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Submission + - Demonsaw: privacy and anonymity in the age of the NSA

Striking7 writes: Demonsaw is a decentralized secure and anonymous information sharing platform available on Linux32/64, Windows, OSX, and Raspberry Pi written by the hacker responsible for releasing the Blu-Ray device key and artificial intelligence in Grand Theft Auto V.

Details are available on the website about the author's philosophy on privacy. Demonsaw's aim is to make strong cryptography and anonymity easy enough for the average person through social cryptography. Version 2.5.0 just launched and it has loads of cool fixes and features. Currently Demonsaw features file sharing, chat, and private groups. Future releases will include file sync, streaming audio/video, and much more.

Everyone is encouraged to grab a copy and try it out!

Comment Re:Pay to upgrade their experience to what? (Score 1) 135

You say that as if paid games are somehow better than pirated ones. I've bought plenty of paid games sometimes multiple times each. Each time I end up downloading and playing a cracked version because it wouldn't tell me I couldn't play it if my 'net screwed up or if their DRM scheme somehow screwed up.

The cracked versions are an upgrade, and this coming from a paying customer.

Getting games to work correctly is hard enough without introducing new ways they can fail on purpose that can also fail on accident.

Comment Re:No 64-bit? (Score 1) 313

PAE, muthafugga. 32-bit Linux hasn't been limited to 4 gigs of ram for a long time. If you're rocking a processor that's Pentium Pro or newer (I know, pretty hard to find something so powerful nowadays) you're limited to a puny 64 gigs.

Unless you're running Windows: "According to Geoff Chappell, Microsoft limits 32-bit versions of Windows to 4 GB as a matter of its licensing policy" -- from

Comment Re:Whole quote (Score 1) 290

Yep! Another fun one: I wasn't happy at all when it decided to update my profile with my phone number, when I'd been making sure to keep my phone number far away from my profile for years. It didn't ask. Thanks, Facebook, for sharing my private information with who knows how many people without asking or warning me. Fuck that app.

Comment Re:The best part... (Score 1) 441

Your post also solves a symptom and not the problem - that most people don't know enough to care about their OS. "Does it facebook?" is the average user's concern.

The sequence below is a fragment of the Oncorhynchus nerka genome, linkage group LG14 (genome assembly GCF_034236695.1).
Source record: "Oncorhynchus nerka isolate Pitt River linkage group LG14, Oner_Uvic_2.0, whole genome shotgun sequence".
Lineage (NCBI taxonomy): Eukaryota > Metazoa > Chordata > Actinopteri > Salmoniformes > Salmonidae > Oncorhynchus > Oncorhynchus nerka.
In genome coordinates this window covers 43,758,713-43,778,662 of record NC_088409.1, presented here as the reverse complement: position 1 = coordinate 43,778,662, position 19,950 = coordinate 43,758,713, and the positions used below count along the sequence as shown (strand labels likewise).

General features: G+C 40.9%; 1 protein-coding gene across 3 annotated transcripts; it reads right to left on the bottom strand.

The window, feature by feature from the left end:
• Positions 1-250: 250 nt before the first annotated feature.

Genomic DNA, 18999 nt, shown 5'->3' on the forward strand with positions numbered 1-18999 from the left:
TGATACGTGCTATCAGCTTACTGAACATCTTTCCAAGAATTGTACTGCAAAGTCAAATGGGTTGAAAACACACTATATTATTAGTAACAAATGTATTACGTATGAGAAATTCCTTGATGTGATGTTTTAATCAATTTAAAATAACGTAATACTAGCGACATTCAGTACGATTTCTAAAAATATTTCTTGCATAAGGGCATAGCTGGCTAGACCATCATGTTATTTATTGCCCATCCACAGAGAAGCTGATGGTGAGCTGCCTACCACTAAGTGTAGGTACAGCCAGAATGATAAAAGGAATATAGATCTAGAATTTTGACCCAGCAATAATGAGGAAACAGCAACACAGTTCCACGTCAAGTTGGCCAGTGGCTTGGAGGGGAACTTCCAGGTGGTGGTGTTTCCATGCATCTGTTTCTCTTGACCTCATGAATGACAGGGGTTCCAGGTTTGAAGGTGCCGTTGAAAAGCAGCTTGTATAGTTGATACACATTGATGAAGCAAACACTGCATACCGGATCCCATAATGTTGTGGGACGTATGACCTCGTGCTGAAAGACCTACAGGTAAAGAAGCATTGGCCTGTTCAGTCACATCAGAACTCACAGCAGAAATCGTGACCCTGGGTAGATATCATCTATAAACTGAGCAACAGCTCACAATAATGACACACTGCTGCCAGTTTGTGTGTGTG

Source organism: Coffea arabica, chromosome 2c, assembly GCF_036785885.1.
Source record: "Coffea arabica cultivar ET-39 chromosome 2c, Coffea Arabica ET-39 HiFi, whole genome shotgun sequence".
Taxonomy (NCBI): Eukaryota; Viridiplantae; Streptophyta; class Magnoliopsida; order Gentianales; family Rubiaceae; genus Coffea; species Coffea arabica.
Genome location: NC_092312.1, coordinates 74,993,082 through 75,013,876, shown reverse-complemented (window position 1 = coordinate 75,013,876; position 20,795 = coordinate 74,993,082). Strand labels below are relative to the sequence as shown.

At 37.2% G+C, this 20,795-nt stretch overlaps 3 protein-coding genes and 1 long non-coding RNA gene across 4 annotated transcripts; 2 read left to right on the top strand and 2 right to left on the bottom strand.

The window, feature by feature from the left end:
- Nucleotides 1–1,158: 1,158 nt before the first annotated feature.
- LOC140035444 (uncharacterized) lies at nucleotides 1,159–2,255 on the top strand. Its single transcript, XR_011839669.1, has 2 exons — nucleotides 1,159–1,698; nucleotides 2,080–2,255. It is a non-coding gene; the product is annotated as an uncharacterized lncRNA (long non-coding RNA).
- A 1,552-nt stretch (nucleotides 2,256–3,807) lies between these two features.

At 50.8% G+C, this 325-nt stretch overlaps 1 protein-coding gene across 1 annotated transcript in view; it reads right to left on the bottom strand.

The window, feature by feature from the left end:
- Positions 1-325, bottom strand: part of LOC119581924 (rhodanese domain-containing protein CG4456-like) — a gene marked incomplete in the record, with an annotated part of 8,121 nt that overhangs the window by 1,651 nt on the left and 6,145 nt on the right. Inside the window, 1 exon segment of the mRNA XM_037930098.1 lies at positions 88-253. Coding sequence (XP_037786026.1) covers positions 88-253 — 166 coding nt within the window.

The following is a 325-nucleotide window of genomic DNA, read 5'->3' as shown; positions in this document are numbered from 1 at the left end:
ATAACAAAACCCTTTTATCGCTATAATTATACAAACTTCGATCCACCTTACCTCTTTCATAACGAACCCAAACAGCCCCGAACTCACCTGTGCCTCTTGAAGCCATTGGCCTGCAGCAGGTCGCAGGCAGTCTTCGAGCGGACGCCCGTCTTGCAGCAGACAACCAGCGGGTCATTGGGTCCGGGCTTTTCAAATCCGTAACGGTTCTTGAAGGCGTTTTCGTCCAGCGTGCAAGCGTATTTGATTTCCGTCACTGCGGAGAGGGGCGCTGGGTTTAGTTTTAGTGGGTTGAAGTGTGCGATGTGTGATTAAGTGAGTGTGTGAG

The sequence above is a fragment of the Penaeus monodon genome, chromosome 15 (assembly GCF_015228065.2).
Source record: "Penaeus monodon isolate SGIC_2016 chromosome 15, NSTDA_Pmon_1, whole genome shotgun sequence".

That's a good thing and a bad thing. It's nice that they usually don't have to care but it does suck that they're oblivious to the fact that they even have options.

Comment Re:Who can blame them? (Score 1) 649

A (literally) mom'n'pop shop is concerned about a few thousand, yes. It's a percentage of their income and it matters - a 2 person shop will definitely miss a couple thousand. Additionally, no they can not get dev hardware with an e-mail. If that was true every 14 year old girl that wants the latest phone could whip up an e-mail pretending to be a successful dev. The only companies that get free dev hardware are large ones. Little shops (less than 20 devs) pay for every transistor.

Who except Apple cares about the behavior of little shops? Uhhh... little shops do...

Comment Re:A Contract Is What? (Score 1) 467

I've worked for a few places that gave me their invention assignment agreements in .doc format. They wanted me to print it, sign it, give it back.
If I'd felt the terms were not reasonable I would have just edited it, signed it, and handed it in without a word. Problem solved.
In my case the terms were reasonable enough so I left them unmodified.

Comment Re:C/C++ faster but produces more bugs (Score 1) 670

A good point. While it doesn't apply to every problem, scope-level memory management is much more reliable and high-performing than dynamic allocation. In some (very few: unbalanced binary trees, etc) situations it would be silly to use anything but dynamic allocation, but in most cases static is the best for performance and reliability by a long shot.

You have a massage (from the Swedish prime minister).